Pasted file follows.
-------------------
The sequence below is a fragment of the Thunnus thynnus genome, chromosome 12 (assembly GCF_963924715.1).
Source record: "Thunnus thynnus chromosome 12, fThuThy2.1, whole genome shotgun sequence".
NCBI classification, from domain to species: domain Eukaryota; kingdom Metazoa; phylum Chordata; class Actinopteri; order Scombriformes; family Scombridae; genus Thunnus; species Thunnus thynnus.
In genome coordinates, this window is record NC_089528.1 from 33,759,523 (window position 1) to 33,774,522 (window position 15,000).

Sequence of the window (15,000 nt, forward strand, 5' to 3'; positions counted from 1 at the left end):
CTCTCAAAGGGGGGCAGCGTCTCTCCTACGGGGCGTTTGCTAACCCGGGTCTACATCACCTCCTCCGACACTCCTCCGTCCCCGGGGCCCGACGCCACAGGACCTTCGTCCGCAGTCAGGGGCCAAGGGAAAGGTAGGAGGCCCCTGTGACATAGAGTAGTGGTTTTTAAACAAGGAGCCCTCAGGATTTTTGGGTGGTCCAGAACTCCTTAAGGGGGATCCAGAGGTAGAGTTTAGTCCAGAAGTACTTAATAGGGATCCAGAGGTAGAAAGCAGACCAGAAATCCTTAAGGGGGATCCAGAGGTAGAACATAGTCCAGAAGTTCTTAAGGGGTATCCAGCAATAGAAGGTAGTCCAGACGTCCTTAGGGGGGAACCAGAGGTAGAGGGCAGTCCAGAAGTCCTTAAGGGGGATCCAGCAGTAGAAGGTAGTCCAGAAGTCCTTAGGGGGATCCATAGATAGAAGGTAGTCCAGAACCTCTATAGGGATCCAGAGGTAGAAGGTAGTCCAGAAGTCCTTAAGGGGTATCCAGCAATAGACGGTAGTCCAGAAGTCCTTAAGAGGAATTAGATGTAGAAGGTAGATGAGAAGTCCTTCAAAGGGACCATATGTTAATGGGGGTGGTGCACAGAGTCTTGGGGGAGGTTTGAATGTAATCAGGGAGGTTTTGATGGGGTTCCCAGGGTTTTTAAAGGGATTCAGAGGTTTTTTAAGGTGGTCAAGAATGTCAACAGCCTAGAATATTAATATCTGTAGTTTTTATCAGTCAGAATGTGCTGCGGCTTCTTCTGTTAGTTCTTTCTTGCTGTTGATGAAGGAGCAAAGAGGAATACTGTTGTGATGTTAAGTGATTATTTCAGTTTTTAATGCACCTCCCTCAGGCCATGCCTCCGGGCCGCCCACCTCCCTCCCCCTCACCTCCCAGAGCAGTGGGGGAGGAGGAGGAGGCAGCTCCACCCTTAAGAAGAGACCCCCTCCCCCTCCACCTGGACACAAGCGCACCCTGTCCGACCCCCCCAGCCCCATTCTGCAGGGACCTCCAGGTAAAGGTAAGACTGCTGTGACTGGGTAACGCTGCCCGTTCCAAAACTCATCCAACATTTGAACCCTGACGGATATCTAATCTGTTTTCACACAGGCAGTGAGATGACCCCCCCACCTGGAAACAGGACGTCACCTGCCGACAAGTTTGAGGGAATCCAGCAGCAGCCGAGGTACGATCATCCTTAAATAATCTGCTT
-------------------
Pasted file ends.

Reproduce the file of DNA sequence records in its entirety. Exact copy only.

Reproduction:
The sequence below is a fragment of the Thunnus thynnus genome, chromosome 12 (assembly GCF_963924715.1).
Source record: "Thunnus thynnus chromosome 12, fThuThy2.1, whole genome shotgun sequence".
NCBI classification, from domain to species: domain Eukaryota; kingdom Metazoa; phylum Chordata; class Actinopteri; order Scombriformes; family Scombridae; genus Thunnus; species Thunnus thynnus.
In genome coordinates, this window is record NC_089528.1 from 33,759,523 (window position 1) to 33,774,522 (window position 15,000).

Sequence of the window (15,000 nt, forward strand, 5' to 3'; positions counted from 1 at the left end):
CTCTCAAAGGGGGGCAGCGTCTCTCCTACGGGGCGTTTGCTAACCCGGGTCTACATCACCTCCTCCGACACTCCTCCGTCCCCGGGGCCCGACGCCACAGGACCTTCGTCCGCAGTCAGGGGCCAAGGGAAAGGTAGGAGGCCCCTGTGACATAGAGTAGTGGTTTTTAAACAAGGAGCCCTCAGGATTTTTGGGTGGTCCAGAACTCCTTAAGGGGGATCCAGAGGTAGAGTTTAGTCCAGAAGTACTTAATAGGGATCCAGAGGTAGAAAGCAGACCAGAAATCCTTAAGGGGGATCCAGAGGTAGAACATAGTCCAGAAGTTCTTAAGGGGTATCCAGCAATAGAAGGTAGTCCAGACGTCCTTAGGGGGGAACCAGAGGTAGAGGGCAGTCCAGAAGTCCTTAAGGGGGATCCAGCAGTAGAAGGTAGTCCAGAAGTCCTTAGGGGGATCCATAGATAGAAGGTAGTCCAGAACCTCTATAGGGATCCAGAGGTAGAAGGTAGTCCAGAAGTCCTTAAGGGGTATCCAGCAATAGACGGTAGTCCAGAAGTCCTTAAGAGGAATTAGATGTAGAAGGTAGATGAGAAGTCCTTCAAAGGGACCATATGTTAATGGGGGTGGTGCACAGAGTCTTGGGGGAGGTTTGAATGTAATCAGGGAGGTTTTGATGGGGTTCCCAGGGTTTTTAAAGGGATTCAGAGGTTTTTTAAGGTGGTCAAGAATGTCAACAGCCTAGAATATTAATATCTGTAGTTTTTATCAGTCAGAATGTGCTGCGGCTTCTTCTGTTAGTTCTTTCTTGCTGTTGATGAAGGAGCAAAGAGGAATACTGTTGTGATGTTAAGTGATTATTTCAGTTTTTAATGCACCTCCCTCAGGCCATGCCTCCGGGCCGCCCACCTCCCTCCCCCTCACCTCCCAGAGCAGTGGGGGAGGAGGAGGAGGCAGCTCCACCCTTAAGAAGAGACCCCCTCCCCCTCCACCTGGACACAAGCGCACCCTGTCCGACCCCCCCAGCCCCATTCTGCAGGGACCTCCAGGTAAAGGTAAGACTGCTGTGACTGGGTAACGCTGCCCGTTCCAAAACTCATCCAACATTTGAACCCTGACGGATATCTAATCTGTTTTCACACAGGCAGTGAGATGACCCCCCCACCTGGAAACAGGACGTCACCTGCCGACAAGTTTGAGGGAATCCAGCAGCAGCCGAGGTACGATCATCCTTAAATAATCTGCTT